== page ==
- A good night’s sleep bolsters your resilience, or your ability to cope with stress.
- Sleep regulates your hormones, allows you to process emotions, and strengthens your immune system, among other factors that enhance resilience.
- Oura’s Daytime Stress and Resilience features provide a quantifiable measure of your body’s ability to cope with and recover from life’s difficult moments.
Sleep forms the foundation of good health. From your mood to your immune system, sleep plays a pivotal role in how your body functions — either poorly or optimally.
After a bad night of sleep, you’ve probably noticed you have a short fuse and lack patience. But this isn’t just because you’re tired. Research shows that sleep impacts your resilience — or your ability to handle stressors that inevitably crop up during the day.
|Member Tip: In the Oura App, you can monitor the relationship between your sleep and resilience using the Resilience feature. Compare your Sleep Score trends with your Resilience graph to see how changes in your sleep may have impacted your resilience levels, or vice versa.
What Is Resilience?
In a general sense, resilience refers to your ability to cope with stress. In the Oura App, the Resilience feature gauges your body’s ability to withstand physiological stress and recover from it in the long term. This is detected through biometric data such as heart rate variability (HRV) and resting heart rate.
Importantly, your resilience level isn’t fixed. It’s continually evolving, based on factors like your lifestyle habits and physiological changes. Oura’s Resilience feature is designed to give you a longer-term picture of your body’s response to stressors.
What Happens When You Don’t Sleep Well?
A poor night’s sleep is like the first domino to fall in a chain reaction. Because you’re tired, you’re less motivated to go for a stress-relieving walk, more reliant on cortisol-jacking caffeine, and more distracted by social media when you should be sleeping.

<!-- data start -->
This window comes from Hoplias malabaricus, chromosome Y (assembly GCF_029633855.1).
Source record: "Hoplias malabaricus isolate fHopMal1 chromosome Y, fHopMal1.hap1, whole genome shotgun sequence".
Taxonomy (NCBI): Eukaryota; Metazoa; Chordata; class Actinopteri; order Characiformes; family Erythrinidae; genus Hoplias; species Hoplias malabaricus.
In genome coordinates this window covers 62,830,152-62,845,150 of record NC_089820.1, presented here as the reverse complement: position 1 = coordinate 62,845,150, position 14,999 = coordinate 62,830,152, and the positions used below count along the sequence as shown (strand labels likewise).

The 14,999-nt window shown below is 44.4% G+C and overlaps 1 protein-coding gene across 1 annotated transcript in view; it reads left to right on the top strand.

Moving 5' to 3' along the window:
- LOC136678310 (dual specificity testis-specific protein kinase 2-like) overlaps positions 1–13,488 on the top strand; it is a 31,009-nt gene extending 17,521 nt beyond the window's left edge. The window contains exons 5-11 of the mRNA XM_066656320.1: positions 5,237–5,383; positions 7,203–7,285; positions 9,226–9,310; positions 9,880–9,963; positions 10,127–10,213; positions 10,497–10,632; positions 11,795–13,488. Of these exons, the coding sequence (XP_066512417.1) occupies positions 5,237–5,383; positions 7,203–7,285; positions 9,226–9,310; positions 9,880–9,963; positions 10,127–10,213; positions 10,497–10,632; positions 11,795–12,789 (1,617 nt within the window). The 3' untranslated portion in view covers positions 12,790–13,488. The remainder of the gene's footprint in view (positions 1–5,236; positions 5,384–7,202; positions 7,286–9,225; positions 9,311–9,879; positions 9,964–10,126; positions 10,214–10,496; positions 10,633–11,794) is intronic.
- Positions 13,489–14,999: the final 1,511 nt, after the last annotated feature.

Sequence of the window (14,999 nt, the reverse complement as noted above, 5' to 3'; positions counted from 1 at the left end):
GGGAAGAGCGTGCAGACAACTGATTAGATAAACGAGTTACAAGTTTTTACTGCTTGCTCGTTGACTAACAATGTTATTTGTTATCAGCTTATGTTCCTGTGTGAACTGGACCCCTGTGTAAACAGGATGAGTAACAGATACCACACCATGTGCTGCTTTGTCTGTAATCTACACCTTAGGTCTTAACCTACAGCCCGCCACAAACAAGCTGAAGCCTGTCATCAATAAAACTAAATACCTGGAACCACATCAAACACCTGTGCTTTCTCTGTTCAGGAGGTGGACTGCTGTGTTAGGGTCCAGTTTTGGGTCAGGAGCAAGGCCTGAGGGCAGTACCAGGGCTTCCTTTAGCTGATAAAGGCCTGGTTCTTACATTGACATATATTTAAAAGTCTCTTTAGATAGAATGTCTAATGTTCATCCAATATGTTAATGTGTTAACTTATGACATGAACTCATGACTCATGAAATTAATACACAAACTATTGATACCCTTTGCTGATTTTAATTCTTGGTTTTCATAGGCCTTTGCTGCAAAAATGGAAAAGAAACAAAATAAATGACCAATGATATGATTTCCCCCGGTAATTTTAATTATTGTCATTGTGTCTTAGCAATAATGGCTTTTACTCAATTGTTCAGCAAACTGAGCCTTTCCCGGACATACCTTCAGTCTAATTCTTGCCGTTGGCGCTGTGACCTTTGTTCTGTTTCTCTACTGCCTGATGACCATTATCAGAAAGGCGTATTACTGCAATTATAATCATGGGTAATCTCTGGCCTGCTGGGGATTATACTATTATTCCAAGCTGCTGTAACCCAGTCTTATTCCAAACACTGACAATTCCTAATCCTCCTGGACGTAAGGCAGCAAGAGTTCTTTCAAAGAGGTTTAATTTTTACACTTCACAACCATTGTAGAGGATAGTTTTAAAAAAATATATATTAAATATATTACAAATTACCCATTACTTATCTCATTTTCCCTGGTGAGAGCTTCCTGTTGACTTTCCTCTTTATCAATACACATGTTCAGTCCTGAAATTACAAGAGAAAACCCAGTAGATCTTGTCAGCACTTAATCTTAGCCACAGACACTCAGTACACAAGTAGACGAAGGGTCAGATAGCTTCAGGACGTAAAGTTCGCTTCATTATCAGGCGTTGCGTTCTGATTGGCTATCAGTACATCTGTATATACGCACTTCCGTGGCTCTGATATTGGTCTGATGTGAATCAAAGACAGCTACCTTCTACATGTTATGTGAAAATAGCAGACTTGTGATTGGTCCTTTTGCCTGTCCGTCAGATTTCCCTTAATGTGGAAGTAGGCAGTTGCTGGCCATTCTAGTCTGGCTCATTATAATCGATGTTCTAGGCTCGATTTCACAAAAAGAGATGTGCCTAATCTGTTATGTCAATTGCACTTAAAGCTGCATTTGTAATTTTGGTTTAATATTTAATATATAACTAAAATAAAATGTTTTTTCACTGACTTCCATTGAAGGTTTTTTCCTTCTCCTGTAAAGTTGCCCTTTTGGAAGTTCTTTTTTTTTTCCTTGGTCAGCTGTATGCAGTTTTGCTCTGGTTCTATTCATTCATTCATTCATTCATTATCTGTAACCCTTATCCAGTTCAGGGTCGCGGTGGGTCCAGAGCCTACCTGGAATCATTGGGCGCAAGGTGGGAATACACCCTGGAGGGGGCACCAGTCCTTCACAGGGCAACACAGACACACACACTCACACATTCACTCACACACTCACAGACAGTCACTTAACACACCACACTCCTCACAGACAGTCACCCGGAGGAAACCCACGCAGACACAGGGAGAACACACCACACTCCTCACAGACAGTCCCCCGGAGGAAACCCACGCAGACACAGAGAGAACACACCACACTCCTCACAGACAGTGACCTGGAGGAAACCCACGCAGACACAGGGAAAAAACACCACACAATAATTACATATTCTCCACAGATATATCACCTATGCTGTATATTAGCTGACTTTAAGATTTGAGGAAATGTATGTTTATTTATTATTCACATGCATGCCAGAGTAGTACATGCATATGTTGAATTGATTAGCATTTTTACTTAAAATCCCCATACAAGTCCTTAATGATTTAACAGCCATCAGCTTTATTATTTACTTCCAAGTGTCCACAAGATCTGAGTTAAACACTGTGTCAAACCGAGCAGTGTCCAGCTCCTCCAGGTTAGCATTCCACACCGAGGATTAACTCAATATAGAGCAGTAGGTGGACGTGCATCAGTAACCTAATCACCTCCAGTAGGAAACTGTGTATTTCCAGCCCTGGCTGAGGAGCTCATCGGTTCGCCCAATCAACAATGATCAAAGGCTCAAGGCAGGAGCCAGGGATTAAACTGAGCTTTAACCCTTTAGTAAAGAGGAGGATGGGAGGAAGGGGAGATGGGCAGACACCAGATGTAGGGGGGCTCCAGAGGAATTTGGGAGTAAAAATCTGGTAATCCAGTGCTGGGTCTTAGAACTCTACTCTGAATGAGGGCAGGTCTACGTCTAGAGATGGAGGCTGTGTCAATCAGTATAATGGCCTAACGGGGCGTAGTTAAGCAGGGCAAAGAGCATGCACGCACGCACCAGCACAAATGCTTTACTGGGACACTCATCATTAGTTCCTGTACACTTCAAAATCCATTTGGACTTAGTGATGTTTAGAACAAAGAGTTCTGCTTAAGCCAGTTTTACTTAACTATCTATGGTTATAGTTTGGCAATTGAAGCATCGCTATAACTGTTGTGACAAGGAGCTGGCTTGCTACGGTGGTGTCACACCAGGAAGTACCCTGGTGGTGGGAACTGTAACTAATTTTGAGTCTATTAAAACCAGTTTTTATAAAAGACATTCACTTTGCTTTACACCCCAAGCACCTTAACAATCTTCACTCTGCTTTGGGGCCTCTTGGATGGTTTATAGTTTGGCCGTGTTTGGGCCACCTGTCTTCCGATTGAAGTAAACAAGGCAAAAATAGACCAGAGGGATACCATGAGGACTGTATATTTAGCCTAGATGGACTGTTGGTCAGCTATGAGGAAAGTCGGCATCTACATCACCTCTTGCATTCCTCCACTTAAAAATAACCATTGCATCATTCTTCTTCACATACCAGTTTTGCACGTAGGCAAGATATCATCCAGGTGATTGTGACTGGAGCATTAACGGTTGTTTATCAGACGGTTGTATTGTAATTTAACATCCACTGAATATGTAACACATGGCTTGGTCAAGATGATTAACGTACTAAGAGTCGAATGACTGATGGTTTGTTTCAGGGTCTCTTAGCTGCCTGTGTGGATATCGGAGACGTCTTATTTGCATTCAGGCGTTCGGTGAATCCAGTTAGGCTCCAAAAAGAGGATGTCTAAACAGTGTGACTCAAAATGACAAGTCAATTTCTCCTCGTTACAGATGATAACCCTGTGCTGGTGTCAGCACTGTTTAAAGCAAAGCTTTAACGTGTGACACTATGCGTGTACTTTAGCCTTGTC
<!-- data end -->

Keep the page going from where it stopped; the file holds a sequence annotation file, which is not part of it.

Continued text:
If you continue to sleep poorly, studies show your immune function, cognitive performance, mood, hormonal balance, and more systems in your body can suffer – making it harder for you to recover from stress.
“It’s a double-edged sword,” explains Elissa Epel, PhD, stress expert and Oura advisor. “Poor sleep drives stress, and high-stress arousal keeps us from sleeping well, so we’re constantly depleted.”
Luckily, consistently good sleep, on the other hand, can improve your resilience. Even better? The more resilient you are, the better you’ll sleep.
|Member Story: After using the new Resilience feature, Oura member Nima S. saw that sleeping well improved his Resilience level by bolstering his body’s ability to recover from stress during the day.
How Sleep Builds Resilience
“Poor sleep is a major highway between stress and experiencing the effects of it in your life,” says Epel. “You can bolster your resilience by helping you prevent sleep loss from stress.” Sleep promotes a number of important physiological processes that can enhance your resilience. These include:
1. Hormone Regulation
Poor sleep disrupts the normal rhythm of the stress hormone, cortisol, and other neurotransmitters, like dopamine and serotonin.